A social psychologist explores perception strategies that successful people rely on to reach their goals.
The methods that drive individuals to prosper in their careers or to meet challenging performance goals have been the fodder of numerous motivational bestsellers. In this ambitious new book, Balcetis (Psychology/New York Univ.; co-editor: Social Psychology of Visual Perception, 2010) examines what she feels are the key elements that inform these strategies and how they specifically relate to ideas of perception. “In this book,” she writes, “I offer four strategies intended to quite literally reshape the way we see the world….Each of these strategies serves a different function. Knowing about each, we can better prepare ourselves for the multitude of difficulties that we stand to experience as we tackle life’s biggest challenges.” The strategies include narrowing your focus (concentrating your attention allows you to tune in more effectively to the immediate task at hand); widening the bracket (big-picture planning that allows for an organic change of course if needed); materializing (organized planning through checklists and progress summaries); and framing (enhancing your ability to gather objective feedback and learning how to read the emotions of others). In each chapter, Balcetis relays a series of brief profiles, ranging across multiple disciplines, that serve as examples of how these strategies can be manifested from different angles. She also shares her own goal-oriented story as she tracks her progress in mastering a drumming piece for an upcoming performance. With the exception of her somewhat indulgent drumming account, the author’s individual stories are relatable and often thought-provoking. However, in providing far too many random examples, the key arguments often lose focus; cumulatively, they distract from the flow of her narrative. There’s a sense that Balcetis felt compelled to include every element of her research.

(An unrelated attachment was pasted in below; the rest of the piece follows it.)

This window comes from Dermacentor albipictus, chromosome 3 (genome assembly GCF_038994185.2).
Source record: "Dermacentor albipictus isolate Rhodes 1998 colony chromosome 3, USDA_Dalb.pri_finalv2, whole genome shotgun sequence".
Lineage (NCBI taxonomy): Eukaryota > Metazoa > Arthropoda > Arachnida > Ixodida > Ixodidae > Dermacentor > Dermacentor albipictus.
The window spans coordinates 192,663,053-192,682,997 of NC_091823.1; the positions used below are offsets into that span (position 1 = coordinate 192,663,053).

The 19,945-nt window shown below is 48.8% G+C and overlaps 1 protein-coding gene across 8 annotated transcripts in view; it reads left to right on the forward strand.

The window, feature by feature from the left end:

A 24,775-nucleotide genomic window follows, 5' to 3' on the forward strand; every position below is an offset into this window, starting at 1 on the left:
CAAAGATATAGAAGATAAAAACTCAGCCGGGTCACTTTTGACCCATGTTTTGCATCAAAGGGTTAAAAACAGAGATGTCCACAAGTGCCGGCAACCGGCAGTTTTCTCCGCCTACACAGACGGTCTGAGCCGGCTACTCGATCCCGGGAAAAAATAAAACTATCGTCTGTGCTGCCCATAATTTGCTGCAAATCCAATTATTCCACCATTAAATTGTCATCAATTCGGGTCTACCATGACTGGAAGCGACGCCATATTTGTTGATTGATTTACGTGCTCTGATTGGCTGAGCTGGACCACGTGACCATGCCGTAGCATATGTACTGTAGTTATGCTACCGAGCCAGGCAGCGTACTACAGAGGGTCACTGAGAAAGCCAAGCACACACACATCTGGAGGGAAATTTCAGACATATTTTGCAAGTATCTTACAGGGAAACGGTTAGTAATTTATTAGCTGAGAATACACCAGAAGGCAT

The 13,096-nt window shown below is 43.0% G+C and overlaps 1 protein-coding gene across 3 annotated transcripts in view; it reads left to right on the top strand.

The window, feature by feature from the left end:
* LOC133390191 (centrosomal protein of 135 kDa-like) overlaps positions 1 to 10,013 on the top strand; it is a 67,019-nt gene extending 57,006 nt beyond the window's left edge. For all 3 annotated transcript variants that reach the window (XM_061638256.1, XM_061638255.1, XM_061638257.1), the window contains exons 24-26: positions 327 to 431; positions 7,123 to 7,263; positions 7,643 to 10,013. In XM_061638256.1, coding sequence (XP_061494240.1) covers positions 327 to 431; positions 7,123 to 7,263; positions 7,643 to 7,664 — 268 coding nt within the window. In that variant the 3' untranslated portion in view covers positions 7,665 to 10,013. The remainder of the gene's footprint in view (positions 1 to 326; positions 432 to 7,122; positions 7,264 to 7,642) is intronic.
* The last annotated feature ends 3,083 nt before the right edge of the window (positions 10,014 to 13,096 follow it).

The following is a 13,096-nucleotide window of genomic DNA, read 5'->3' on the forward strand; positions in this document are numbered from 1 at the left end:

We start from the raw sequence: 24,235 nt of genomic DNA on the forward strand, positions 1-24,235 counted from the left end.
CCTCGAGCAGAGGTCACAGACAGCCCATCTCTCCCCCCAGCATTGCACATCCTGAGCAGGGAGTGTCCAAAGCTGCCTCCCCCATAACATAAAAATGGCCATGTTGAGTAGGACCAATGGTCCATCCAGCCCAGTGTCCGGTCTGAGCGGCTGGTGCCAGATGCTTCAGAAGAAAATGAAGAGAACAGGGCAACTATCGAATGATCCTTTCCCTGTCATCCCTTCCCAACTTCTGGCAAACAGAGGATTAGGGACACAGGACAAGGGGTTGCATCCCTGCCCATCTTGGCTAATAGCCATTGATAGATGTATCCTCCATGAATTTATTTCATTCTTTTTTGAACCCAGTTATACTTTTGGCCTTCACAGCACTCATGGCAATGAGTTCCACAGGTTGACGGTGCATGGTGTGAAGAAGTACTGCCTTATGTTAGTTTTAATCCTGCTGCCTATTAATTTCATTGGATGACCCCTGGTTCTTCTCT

Compelling ideas about perception and goal setting that would have benefitted from a tighter narrative.